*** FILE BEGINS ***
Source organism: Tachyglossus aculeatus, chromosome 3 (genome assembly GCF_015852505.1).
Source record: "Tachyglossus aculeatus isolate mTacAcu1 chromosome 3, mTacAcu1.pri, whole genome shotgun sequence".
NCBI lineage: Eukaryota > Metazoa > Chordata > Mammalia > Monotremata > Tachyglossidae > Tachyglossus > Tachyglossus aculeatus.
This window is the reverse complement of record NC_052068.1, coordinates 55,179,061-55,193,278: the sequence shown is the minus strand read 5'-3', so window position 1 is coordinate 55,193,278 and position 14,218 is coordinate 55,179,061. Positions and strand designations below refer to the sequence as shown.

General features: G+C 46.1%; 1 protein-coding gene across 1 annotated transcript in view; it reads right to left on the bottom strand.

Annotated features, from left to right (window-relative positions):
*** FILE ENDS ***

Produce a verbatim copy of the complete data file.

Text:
Source organism: Tachyglossus aculeatus, chromosome 3 (genome assembly GCF_015852505.1).
Source record: "Tachyglossus aculeatus isolate mTacAcu1 chromosome 3, mTacAcu1.pri, whole genome shotgun sequence".
NCBI lineage: Eukaryota > Metazoa > Chordata > Mammalia > Monotremata > Tachyglossidae > Tachyglossus > Tachyglossus aculeatus.
This window is the reverse complement of record NC_052068.1, coordinates 55,179,061-55,193,278: the sequence shown is the minus strand read 5'-3', so window position 1 is coordinate 55,193,278 and position 14,218 is coordinate 55,179,061. Positions and strand designations below refer to the sequence as shown.

General features: G+C 46.1%; 1 protein-coding gene across 1 annotated transcript in view; it reads right to left on the bottom strand.

Annotated features, from left to right (window-relative positions):